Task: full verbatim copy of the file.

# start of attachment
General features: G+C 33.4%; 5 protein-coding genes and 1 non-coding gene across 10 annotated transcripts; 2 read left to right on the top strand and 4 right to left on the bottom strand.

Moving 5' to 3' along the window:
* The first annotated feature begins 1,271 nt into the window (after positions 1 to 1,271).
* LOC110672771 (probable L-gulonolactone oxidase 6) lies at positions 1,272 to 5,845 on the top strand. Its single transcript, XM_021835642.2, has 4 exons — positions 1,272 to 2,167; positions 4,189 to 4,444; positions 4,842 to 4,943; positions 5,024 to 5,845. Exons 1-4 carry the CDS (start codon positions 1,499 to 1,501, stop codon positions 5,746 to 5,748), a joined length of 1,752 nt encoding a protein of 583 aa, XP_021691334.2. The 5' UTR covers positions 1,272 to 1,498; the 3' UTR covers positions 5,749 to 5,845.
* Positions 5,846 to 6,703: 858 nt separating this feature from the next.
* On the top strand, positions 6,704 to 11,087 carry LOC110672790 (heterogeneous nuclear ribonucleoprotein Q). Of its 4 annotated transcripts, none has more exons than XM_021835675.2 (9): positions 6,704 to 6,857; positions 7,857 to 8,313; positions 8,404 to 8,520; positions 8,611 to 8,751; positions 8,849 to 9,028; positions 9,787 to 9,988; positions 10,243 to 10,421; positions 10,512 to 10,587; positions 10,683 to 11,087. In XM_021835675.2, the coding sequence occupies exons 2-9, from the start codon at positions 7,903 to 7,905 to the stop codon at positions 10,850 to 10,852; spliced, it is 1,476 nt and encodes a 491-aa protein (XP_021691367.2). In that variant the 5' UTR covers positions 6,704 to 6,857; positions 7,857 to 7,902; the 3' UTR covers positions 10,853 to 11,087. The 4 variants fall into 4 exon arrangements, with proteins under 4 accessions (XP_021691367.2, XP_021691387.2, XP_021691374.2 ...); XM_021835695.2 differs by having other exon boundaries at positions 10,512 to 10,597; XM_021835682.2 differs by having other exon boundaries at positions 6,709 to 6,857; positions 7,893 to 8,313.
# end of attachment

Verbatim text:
General features: G+C 33.4%; 5 protein-coding genes and 1 non-coding gene across 10 annotated transcripts; 2 read left to right on the top strand and 4 right to left on the bottom strand.

Moving 5' to 3' along the window:
* The first annotated feature begins 1,271 nt into the window (after positions 1 to 1,271).
* LOC110672771 (probable L-gulonolactone oxidase 6) lies at positions 1,272 to 5,845 on the top strand. Its single transcript, XM_021835642.2, has 4 exons — positions 1,272 to 2,167; positions 4,189 to 4,444; positions 4,842 to 4,943; positions 5,024 to 5,845. Exons 1-4 carry the CDS (start codon positions 1,499 to 1,501, stop codon positions 5,746 to 5,748), a joined length of 1,752 nt encoding a protein of 583 aa, XP_021691334.2. The 5' UTR covers positions 1,272 to 1,498; the 3' UTR covers positions 5,749 to 5,845.
* Positions 5,846 to 6,703: 858 nt separating this feature from the next.
* On the top strand, positions 6,704 to 11,087 carry LOC110672790 (heterogeneous nuclear ribonucleoprotein Q). Of its 4 annotated transcripts, none has more exons than XM_021835675.2 (9): positions 6,704 to 6,857; positions 7,857 to 8,313; positions 8,404 to 8,520; positions 8,611 to 8,751; positions 8,849 to 9,028; positions 9,787 to 9,988; positions 10,243 to 10,421; positions 10,512 to 10,587; positions 10,683 to 11,087. In XM_021835675.2, the coding sequence occupies exons 2-9, from the start codon at positions 7,903 to 7,905 to the stop codon at positions 10,850 to 10,852; spliced, it is 1,476 nt and encodes a 491-aa protein (XP_021691367.2). In that variant the 5' UTR covers positions 6,704 to 6,857; positions 7,857 to 7,902; the 3' UTR covers positions 10,853 to 11,087. The 4 variants fall into 4 exon arrangements, with proteins under 4 accessions (XP_021691367.2, XP_021691387.2, XP_021691374.2 ...); XM_021835695.2 differs by having other exon boundaries at positions 10,512 to 10,597; XM_021835682.2 differs by having other exon boundaries at positions 6,709 to 6,857; positions 7,893 to 8,313.